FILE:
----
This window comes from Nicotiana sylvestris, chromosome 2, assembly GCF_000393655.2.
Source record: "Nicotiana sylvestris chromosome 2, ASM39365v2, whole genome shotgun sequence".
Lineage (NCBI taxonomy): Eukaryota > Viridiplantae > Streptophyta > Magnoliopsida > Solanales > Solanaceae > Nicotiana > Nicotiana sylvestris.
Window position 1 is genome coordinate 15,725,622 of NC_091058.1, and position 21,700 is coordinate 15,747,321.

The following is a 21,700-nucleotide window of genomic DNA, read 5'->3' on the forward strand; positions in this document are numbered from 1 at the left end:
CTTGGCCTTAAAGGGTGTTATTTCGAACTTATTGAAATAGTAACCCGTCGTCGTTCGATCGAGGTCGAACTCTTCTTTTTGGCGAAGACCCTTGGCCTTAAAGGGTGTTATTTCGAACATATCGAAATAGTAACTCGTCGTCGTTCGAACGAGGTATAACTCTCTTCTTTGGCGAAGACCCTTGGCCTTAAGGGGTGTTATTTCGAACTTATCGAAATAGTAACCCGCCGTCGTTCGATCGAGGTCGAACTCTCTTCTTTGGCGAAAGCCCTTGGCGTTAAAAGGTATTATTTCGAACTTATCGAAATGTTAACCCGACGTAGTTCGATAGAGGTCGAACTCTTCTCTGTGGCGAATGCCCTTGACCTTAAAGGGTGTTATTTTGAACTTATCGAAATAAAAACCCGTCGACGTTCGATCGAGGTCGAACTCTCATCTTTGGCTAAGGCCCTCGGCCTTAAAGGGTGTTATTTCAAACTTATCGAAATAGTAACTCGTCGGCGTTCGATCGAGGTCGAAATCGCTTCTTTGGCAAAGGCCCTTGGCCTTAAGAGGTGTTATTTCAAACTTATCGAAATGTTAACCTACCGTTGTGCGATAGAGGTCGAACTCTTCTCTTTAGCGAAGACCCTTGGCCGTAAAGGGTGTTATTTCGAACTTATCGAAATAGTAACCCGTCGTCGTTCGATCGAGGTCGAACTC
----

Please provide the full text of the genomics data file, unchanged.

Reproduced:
This window comes from Nicotiana sylvestris, chromosome 2, assembly GCF_000393655.2.
Source record: "Nicotiana sylvestris chromosome 2, ASM39365v2, whole genome shotgun sequence".
Lineage (NCBI taxonomy): Eukaryota > Viridiplantae > Streptophyta > Magnoliopsida > Solanales > Solanaceae > Nicotiana > Nicotiana sylvestris.
Window position 1 is genome coordinate 15,725,622 of NC_091058.1, and position 21,700 is coordinate 15,747,321.

The following is a 21,700-nucleotide window of genomic DNA, read 5'->3' on the forward strand; positions in this document are numbered from 1 at the left end:
CTTGGCCTTAAAGGGTGTTATTTCGAACTTATTGAAATAGTAACCCGTCGTCGTTCGATCGAGGTCGAACTCTTCTTTTTGGCGAAGACCCTTGGCCTTAAAGGGTGTTATTTCGAACATATCGAAATAGTAACTCGTCGTCGTTCGAACGAGGTATAACTCTCTTCTTTGGCGAAGACCCTTGGCCTTAAGGGGTGTTATTTCGAACTTATCGAAATAGTAACCCGCCGTCGTTCGATCGAGGTCGAACTCTCTTCTTTGGCGAAAGCCCTTGGCGTTAAAAGGTATTATTTCGAACTTATCGAAATGTTAACCCGACGTAGTTCGATAGAGGTCGAACTCTTCTCTGTGGCGAATGCCCTTGACCTTAAAGGGTGTTATTTTGAACTTATCGAAATAAAAACCCGTCGACGTTCGATCGAGGTCGAACTCTCATCTTTGGCTAAGGCCCTCGGCCTTAAAGGGTGTTATTTCAAACTTATCGAAATAGTAACTCGTCGGCGTTCGATCGAGGTCGAAATCGCTTCTTTGGCAAAGGCCCTTGGCCTTAAGAGGTGTTATTTCAAACTTATCGAAATGTTAACCTACCGTTGTGCGATAGAGGTCGAACTCTTCTCTTTAGCGAAGACCCTTGGCCGTAAAGGGTGTTATTTCGAACTTATCGAAATAGTAACCCGTCGTCGTTCGATCGAGGTCGAACTC